Left to right: Ray Szabada

Left to right: Ray Szabada

Technology and agriculture work together

BC Afri-food Venture Acceleration Program launches in Mission

A new program in Mission will bring technology and agriculture together to support entrepreneurs and create jobs in B.C.

The 13th BC Agri-food Venture Acceleration Program was officially launched Tuesday morning at the Sumas Regional Consortium for High Tech (SRCTec), located in downtown Mission.

Local dignitaries joined BC Minister of Agriculture Norm Letnick and Minister of Technology, Innovation and Citizens Services, Amrik Virk as they announced $844,000 in funding from the provincial government.

The funding will allow SRCTec to bring in dedicated executives-in-residence who will provide coaching and mentorship to companies in the program.

“This will help early-stage investors,” said Virk.

He said 296 B.C. companies have benefitted from early-stage mentoring since 2011 and 850 jobs have been created as a result.

B.C.’s technology sector is the third largest producer of the province’s gross domestic product, generating $23.2 billion in revenue each year.

Traditionally, techies and folks in agriculture have worked separately, but that’s not the way it is anymore, said Virk, noting they have to work together to connect with buyers from around the world.

“Our agriculture is so unique,” he said, noting B.C. doesn’t just produce crops like berries and fruit, but adds value as well, such as turning grapes into wine and grains into cereals.

Technology will also help farmers produce better crops, said Letnick, such as solving problems like keeping birds away from berry fields.

Letnick said farmed salmon is B.C.’s top export, but it wouldn’t be possible without technology.

“Technology is all around us, especially in agriculture foods.”

There are currently four clients using the program at SRCTec, but six can be accommodated at one time. Intakes will happen quarterly and up to 16 clients can be mentored annually.

According to Ray Szabada, CEO and chairman of SRCTec, the current four businesses have plenty of potential and he’s excited talent from the Valley can stay in the area.

One company is creating a machine that removes the “stubble” from a field after the crop has been harvested, said Peter Briscoe, executive-in-residence.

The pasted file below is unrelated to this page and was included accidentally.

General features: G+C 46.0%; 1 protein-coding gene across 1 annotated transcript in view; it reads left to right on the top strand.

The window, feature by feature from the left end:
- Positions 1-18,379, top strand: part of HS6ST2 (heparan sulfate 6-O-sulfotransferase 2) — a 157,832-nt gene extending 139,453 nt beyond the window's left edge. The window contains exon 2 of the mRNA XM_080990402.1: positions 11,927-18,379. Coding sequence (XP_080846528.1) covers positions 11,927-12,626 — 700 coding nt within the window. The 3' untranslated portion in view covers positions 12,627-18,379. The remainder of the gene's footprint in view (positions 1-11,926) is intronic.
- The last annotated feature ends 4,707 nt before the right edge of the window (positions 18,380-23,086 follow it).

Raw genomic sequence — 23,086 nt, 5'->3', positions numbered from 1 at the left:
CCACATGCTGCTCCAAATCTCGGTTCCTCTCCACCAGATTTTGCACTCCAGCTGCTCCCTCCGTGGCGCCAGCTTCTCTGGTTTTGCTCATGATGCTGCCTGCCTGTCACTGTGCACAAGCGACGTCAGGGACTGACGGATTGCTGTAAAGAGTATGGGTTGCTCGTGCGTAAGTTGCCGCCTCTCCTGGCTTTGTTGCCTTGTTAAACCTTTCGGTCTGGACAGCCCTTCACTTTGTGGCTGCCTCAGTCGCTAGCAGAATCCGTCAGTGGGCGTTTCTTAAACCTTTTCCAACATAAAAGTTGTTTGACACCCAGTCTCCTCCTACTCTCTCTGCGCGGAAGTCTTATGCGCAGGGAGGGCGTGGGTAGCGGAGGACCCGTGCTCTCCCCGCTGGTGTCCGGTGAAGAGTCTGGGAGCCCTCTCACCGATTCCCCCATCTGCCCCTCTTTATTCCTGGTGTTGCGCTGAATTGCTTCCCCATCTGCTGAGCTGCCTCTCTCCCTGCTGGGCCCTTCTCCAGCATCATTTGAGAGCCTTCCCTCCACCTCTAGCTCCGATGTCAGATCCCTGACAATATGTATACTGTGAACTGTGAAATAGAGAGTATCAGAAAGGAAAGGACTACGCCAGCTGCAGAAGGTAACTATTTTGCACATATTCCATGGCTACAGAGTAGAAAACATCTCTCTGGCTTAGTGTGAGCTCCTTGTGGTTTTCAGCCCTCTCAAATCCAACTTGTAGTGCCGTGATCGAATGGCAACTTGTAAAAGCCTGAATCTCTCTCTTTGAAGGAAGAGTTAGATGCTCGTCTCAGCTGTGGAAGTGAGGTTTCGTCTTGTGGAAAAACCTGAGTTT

The machine will remove the fibres from inside the stalks and gather it for disposal. Traditionally, farmers have either had to burn the field or turn it over.

Another business is developing new instruments to monitor soil and air quality, and to detect issues like crop disease.

Briscoe will be training clients how to market, sell, and build their business.

Other ideas being worked on are computer applications, including a farm safety application geared towards farmers, whose first language isn’t English, to help them keep track of the regulations and procedures required for safety certification on a farm. Another is an automated greenhouse system application for consumers, hobby farmers and small greenhouse operators. With the app, growers can use their tablet or smart phone to control light, moisture, and heat in their facility.

Even after clients finish the eight-week program, staff at SRCTec will continue to offer support, advice and networking opportunities, said Briscoe.

“There is strong potential for us as a region,” Szabada added.

Szabada, who has worked in the information technology industry for more than 20 years formed SRCTec in 2006 to develop this region’s strengths by providing resources for entrepreneurs. It focusses its work in the three main industry sectors in the Fraser Valley, agriculture, manufacturing and aerospace.

The centre, originally located in Abbotsford, moved to Mission last year after signing a lease agreement with the District of Mission which owns the building at the corner of Welton Street and Second Avenue, often referred to as the Welton Common.

Partnering with BC Innovation Council to bring the BC Agri-food Venture Acceleration Program to Mission is just one of the programs at SRCTec. Other activities Szabada is proposing are networking and educational and technical training.

“This is a very exciting initiative for Mission and I believe an important first step in making our community a high tech hub for entire Fraser Valley region,” said Abbotsford-Mission MLA Simon Gibson.

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